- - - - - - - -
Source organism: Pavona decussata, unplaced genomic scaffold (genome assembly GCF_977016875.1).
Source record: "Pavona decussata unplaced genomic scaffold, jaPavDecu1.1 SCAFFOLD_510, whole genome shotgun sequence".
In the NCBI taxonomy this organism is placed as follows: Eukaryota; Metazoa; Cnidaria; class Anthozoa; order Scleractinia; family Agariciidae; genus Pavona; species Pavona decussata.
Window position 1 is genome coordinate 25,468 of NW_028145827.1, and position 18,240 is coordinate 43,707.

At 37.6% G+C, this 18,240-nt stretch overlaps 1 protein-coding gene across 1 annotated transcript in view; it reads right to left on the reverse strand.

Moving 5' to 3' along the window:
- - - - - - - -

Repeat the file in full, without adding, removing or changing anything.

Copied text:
Source organism: Pavona decussata, unplaced genomic scaffold (genome assembly GCF_977016875.1).
Source record: "Pavona decussata unplaced genomic scaffold, jaPavDecu1.1 SCAFFOLD_510, whole genome shotgun sequence".
In the NCBI taxonomy this organism is placed as follows: Eukaryota; Metazoa; Cnidaria; class Anthozoa; order Scleractinia; family Agariciidae; genus Pavona; species Pavona decussata.
Window position 1 is genome coordinate 25,468 of NW_028145827.1, and position 18,240 is coordinate 43,707.

At 37.6% G+C, this 18,240-nt stretch overlaps 1 protein-coding gene across 1 annotated transcript in view; it reads right to left on the reverse strand.

Moving 5' to 3' along the window: